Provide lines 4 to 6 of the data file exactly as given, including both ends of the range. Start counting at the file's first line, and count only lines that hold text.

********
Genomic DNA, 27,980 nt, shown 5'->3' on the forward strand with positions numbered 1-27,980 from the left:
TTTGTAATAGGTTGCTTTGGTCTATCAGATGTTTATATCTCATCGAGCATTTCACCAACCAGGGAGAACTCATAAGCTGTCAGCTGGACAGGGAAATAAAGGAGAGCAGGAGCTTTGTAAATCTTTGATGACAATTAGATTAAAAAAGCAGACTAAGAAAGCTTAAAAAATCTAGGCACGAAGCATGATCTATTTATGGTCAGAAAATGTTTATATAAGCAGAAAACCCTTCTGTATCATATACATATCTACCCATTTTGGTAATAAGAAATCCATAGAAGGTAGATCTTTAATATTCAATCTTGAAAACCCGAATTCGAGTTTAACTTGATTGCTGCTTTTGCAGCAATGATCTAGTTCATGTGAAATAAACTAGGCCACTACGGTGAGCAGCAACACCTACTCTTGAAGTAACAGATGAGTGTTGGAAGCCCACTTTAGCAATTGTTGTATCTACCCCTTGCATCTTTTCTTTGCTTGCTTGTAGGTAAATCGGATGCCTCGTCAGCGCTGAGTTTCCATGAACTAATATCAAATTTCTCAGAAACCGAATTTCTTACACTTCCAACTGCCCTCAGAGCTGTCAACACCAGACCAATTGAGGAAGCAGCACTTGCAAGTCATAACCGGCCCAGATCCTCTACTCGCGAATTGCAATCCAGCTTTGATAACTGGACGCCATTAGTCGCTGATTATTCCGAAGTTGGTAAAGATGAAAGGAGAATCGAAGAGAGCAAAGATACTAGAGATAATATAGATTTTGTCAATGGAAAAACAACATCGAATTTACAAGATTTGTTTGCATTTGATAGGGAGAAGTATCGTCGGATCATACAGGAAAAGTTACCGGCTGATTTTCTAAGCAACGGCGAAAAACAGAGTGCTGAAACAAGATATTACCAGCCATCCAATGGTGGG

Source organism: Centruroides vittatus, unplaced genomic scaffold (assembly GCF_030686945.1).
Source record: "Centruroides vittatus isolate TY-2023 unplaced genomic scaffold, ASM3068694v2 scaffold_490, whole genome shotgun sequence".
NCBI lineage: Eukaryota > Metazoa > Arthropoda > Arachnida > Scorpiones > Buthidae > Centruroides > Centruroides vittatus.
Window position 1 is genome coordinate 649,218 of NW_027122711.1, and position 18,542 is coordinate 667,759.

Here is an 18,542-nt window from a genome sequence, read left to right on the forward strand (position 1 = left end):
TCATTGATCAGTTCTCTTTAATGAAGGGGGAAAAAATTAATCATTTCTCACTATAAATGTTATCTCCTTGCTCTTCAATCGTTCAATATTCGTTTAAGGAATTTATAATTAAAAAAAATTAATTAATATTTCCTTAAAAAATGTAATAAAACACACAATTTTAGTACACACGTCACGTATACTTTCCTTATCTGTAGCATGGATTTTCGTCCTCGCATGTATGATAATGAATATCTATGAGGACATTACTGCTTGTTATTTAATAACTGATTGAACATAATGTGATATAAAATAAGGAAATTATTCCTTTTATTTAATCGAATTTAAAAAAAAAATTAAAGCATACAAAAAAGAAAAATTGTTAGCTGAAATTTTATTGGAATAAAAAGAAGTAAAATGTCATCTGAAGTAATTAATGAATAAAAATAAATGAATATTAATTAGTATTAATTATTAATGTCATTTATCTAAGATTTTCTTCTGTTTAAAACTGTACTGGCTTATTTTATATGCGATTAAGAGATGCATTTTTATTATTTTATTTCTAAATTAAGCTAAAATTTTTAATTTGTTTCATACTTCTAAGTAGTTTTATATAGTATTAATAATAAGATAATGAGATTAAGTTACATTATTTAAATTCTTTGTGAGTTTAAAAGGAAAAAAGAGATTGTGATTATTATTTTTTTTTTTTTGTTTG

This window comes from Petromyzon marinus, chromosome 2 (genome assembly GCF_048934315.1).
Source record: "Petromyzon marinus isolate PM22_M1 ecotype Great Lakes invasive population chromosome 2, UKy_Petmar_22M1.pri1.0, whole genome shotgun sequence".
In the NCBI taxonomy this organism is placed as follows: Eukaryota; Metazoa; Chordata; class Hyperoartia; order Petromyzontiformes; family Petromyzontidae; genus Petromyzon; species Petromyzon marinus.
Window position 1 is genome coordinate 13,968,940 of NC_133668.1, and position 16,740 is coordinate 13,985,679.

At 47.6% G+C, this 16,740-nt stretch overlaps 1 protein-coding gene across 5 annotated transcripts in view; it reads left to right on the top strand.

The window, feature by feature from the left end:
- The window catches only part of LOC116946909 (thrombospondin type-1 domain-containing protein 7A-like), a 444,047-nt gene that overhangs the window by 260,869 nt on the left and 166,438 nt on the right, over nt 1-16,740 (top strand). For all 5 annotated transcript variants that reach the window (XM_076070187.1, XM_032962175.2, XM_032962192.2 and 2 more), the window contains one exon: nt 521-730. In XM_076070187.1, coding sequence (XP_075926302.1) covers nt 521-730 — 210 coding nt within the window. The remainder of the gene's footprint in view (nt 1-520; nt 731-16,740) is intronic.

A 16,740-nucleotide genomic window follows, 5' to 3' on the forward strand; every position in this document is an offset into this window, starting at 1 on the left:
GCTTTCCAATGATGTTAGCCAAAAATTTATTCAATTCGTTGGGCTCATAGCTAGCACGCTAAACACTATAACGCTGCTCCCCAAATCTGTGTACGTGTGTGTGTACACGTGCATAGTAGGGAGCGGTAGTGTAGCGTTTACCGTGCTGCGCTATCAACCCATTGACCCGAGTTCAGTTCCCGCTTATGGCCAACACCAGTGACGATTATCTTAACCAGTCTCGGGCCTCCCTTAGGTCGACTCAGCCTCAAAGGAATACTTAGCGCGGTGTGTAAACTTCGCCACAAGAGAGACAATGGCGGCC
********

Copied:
Source record: "Centruroides vittatus isolate TY-2023 unplaced genomic scaffold, ASM3068694v2 scaffold_490, whole genome shotgun sequence".
NCBI lineage: Eukaryota > Metazoa > Arthropoda > Arachnida > Scorpiones > Buthidae > Centruroides > Centruroides vittatus.
Window position 1 is genome coordinate 649,218 of NW_027122711.1, and position 18,542 is coordinate 667,759.